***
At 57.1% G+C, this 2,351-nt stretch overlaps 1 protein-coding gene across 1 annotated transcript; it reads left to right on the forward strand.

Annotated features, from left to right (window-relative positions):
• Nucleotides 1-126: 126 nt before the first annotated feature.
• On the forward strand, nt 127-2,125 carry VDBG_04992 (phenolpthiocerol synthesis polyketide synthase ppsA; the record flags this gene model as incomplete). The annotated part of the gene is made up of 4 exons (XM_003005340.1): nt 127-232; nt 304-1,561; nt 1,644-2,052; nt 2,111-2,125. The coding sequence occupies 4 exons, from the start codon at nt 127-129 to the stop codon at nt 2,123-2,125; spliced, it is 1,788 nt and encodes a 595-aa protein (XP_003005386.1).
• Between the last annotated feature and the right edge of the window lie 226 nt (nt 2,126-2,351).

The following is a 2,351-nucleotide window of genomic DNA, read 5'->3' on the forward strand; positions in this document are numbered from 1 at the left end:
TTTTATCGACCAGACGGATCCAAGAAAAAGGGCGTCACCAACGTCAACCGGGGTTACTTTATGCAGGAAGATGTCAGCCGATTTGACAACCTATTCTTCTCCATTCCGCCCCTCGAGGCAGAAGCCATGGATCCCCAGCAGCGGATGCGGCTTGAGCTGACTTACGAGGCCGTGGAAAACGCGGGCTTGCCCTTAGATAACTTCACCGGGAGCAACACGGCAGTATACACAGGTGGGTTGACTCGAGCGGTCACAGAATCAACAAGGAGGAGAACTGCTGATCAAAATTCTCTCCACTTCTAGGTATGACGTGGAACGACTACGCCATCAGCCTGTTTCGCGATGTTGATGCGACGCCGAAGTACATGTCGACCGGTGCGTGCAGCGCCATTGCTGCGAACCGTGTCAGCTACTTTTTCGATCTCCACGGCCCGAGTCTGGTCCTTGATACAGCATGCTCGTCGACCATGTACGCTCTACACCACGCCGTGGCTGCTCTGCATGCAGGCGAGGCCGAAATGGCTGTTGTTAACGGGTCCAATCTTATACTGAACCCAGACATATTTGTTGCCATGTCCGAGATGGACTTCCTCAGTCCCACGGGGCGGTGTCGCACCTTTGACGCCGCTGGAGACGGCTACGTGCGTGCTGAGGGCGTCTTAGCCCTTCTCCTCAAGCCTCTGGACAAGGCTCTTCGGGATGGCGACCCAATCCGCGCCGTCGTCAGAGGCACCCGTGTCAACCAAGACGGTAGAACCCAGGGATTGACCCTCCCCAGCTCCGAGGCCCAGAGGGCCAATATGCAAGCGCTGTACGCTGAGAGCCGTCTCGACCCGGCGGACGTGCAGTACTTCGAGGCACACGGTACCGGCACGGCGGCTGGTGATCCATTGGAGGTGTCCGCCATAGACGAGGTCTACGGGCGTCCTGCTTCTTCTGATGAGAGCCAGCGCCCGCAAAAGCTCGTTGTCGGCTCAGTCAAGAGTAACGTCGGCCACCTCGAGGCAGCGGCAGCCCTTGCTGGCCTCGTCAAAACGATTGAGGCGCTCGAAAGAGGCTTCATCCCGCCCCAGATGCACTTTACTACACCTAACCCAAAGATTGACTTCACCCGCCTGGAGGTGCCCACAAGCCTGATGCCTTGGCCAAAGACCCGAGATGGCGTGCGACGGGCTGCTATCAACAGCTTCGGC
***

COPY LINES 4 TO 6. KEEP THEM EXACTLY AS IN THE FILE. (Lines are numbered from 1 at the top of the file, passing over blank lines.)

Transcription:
• On the forward strand, nt 127-2,125 carry VDBG_04992 (phenolpthiocerol synthesis polyketide synthase ppsA; the record flags this gene model as incomplete). The annotated part of the gene is made up of 4 exons (XM_003005340.1): nt 127-232; nt 304-1,561; nt 1,644-2,052; nt 2,111-2,125. The coding sequence occupies 4 exons, from the start codon at nt 127-129 to the stop codon at nt 2,123-2,125; spliced, it is 1,788 nt and encodes a 595-aa protein (XP_003005386.1).
• Between the last annotated feature and the right edge of the window lie 226 nt (nt 2,126-2,351).

The following is a 2,351-nucleotide window of genomic DNA, read 5'->3' on the forward strand; positions in this document are numbered from 1 at the left end: